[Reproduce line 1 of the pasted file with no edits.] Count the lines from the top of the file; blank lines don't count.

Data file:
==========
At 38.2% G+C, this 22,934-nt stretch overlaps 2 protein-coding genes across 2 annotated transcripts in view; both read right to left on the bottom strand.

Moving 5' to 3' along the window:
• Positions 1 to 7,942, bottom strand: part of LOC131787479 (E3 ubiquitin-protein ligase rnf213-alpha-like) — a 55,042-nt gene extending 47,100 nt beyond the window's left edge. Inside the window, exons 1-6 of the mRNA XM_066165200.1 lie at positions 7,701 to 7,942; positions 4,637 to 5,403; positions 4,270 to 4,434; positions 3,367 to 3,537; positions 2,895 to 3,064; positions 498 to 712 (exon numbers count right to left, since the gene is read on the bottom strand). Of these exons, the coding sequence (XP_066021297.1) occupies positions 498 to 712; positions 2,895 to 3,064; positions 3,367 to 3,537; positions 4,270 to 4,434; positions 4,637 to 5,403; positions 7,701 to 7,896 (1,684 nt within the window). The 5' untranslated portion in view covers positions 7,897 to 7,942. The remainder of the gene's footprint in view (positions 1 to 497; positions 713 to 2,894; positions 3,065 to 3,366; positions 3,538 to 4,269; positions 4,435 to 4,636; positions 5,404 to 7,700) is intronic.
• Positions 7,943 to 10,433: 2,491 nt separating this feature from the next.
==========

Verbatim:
At 38.2% G+C, this 22,934-nt stretch overlaps 2 protein-coding genes across 2 annotated transcripts in view; both read right to left on the bottom strand.